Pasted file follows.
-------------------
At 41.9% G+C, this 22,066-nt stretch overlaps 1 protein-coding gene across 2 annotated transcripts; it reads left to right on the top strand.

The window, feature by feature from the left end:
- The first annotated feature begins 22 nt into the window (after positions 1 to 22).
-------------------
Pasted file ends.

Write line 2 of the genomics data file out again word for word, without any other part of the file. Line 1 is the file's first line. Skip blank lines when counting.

The window, feature by feature from the left end: